I’m not sure why I started a blog. I’m not sure what it is I’m trying to accomplish. Maybe I’ll forget about it and move on to something else. Maybe a publishing house will read it, and publish my writing and then I’ll be rich and famous and buy a pool house (a house that is also a pool).
At any rate, I had a studio visit a couple months ago, where I was given the advice; “never let the public know you have no money/are struggling.” I thought a lot about it, so much so that I have not mentioned it in any regard on any media, though I have talked about it in private with those who have proven to be trustworthy. I feel so embarrassed. It’s humbling to be in-between houses, and to inhabit another persons space because you have none to call your own. It’s terribly unsettling to have backed up bills, no money, and everything you want to do creatively is paused because priority stands in financial recovery. How did I get here?
Coincidentally, I was recently propositioned with a commission amounting in the exact total of dollars I needed to sign a lease for December 1st. I have had the great fortune of my art bailing me out of several fairly serious financial nightmares throughout the years. It paid off extortion fees from the Ohio government, and it has recently saved me from another month of using my back seats as a closet. It’s moments like these where my art takes care of me, and I have faith again in the magic of serendipity. That what I do is what I’m supposed to be doing.
I’ve wrestled a lot with the advice I was given, because what I heard was, “don’t ask for help.” On one hand I see where acknowledging to the public that the artist struggles, could weaken their social capital and so much of the success we artists acquire is determinant upon that social capital; unfortunately on this end, the artist is reduced to business and businesses can’t appear weak if people are to invest. I get it. It is smart to stay quiet. On the other hand though, we are people who have extraordinarily ordinary human experiences, and part of that experience is hardship. For an artist to denounce hardships in the name of protecting branding, it suggests to me an inauthenticity. Both are valid.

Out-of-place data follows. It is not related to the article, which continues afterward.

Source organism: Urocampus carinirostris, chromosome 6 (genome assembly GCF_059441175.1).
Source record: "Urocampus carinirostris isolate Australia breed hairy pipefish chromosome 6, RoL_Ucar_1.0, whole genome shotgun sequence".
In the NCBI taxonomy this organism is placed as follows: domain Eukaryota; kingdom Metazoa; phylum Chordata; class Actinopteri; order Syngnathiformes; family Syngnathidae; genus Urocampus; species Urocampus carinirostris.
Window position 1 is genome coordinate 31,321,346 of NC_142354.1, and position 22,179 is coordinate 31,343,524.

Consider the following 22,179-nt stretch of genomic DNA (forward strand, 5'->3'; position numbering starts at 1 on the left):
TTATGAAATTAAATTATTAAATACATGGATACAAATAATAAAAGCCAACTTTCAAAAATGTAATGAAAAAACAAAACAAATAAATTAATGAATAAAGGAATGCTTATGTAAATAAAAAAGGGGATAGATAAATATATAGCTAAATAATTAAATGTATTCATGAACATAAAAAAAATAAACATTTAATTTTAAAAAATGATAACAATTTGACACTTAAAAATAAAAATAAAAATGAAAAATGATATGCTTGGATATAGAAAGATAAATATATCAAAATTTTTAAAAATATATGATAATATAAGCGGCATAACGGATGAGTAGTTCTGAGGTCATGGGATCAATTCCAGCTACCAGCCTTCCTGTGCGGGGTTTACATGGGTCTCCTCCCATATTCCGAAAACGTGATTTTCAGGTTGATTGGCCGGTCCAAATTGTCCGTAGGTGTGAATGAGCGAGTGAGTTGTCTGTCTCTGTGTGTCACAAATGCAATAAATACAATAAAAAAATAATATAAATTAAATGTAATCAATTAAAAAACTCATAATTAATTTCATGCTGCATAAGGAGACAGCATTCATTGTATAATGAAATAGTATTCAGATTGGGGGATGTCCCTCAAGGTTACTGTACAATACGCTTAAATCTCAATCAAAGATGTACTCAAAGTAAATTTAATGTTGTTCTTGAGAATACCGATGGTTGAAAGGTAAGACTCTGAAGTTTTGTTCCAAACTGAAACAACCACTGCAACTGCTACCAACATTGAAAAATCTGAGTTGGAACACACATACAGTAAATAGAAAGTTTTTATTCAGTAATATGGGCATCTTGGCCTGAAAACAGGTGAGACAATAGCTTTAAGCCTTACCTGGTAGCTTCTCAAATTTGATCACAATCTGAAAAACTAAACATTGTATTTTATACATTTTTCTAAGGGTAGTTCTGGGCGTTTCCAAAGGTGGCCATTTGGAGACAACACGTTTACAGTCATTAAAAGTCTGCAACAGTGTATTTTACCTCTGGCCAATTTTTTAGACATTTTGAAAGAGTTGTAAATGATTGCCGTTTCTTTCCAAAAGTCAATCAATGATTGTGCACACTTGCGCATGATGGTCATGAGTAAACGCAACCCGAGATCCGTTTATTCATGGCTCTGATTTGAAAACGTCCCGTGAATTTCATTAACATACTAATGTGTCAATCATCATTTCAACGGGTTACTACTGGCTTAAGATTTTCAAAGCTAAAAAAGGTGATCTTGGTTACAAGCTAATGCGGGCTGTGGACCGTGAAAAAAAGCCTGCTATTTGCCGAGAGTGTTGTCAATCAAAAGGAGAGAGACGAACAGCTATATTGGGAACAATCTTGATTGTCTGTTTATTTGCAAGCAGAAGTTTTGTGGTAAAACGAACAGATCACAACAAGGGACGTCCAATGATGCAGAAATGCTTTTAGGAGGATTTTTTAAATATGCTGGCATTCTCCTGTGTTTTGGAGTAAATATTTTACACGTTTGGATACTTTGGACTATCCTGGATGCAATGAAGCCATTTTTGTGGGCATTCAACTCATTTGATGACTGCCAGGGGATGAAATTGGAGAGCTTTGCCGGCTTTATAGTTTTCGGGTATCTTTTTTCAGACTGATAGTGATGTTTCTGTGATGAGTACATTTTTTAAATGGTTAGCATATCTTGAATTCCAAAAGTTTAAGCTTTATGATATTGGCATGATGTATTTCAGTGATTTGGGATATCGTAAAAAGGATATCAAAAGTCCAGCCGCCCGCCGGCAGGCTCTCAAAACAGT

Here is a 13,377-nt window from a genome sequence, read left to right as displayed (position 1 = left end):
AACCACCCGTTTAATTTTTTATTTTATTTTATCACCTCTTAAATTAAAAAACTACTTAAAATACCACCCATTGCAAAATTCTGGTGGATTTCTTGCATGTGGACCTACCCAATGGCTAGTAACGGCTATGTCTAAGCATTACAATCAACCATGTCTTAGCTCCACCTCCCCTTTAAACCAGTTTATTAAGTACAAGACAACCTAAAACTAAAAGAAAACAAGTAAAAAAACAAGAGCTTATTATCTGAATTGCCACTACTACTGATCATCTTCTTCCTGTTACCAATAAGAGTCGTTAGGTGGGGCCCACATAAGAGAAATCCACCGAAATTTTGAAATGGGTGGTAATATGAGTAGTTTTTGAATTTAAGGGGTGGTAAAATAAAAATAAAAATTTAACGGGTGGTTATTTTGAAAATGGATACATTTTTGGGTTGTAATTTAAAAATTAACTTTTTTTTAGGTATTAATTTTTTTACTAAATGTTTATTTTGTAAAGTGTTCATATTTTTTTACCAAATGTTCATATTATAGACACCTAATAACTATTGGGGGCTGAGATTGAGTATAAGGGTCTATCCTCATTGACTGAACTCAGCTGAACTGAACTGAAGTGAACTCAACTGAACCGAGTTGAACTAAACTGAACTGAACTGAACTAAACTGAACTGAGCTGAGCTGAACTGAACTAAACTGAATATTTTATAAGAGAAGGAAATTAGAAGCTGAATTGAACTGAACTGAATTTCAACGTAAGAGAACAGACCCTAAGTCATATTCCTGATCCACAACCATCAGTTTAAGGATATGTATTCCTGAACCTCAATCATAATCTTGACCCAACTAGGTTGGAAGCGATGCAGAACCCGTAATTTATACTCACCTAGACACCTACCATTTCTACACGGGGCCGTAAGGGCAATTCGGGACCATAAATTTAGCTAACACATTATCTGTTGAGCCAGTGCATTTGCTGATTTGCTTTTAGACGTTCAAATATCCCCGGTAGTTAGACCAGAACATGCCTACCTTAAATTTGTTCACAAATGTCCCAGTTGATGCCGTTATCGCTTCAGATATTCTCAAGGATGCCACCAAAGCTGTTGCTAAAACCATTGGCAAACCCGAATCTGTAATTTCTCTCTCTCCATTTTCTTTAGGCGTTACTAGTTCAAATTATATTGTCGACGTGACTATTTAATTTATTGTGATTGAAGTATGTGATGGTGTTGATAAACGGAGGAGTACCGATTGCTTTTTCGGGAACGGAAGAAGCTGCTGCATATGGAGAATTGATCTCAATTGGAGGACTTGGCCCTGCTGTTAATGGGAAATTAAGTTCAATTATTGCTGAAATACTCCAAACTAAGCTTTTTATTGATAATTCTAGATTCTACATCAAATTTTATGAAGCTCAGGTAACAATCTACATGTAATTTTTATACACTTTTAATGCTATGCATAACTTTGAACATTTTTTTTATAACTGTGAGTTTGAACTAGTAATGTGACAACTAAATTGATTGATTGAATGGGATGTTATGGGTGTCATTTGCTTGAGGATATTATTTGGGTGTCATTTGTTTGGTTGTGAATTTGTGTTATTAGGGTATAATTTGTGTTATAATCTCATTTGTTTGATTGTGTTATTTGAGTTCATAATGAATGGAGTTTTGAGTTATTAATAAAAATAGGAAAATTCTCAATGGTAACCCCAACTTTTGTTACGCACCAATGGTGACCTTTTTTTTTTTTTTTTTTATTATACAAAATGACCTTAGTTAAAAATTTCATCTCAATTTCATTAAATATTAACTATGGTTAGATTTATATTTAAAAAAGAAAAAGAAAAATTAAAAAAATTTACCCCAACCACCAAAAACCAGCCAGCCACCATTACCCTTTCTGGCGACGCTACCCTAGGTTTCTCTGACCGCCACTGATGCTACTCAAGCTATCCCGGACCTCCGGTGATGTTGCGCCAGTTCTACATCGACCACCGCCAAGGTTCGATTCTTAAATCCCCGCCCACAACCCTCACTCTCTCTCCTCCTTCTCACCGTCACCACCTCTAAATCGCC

I have no qualms with asking for help when it relates directly to a creative vision I need financial backing to execute. I do though have trouble asking for help when I need it for me. It does seem weak. I don’t think it is though. It’s a strange thing to navigate life as both artist and person, and trying to separate a persona from real life. For me they are both the same, my persona is who I am when I speak, and my art is who I am when there are no words. It feels unnatural for me to separate what I have to say as a person from what I have to say as an artist. So I guess maybe that’s why I started this blog. I’m trying to see if it’s possible to do both.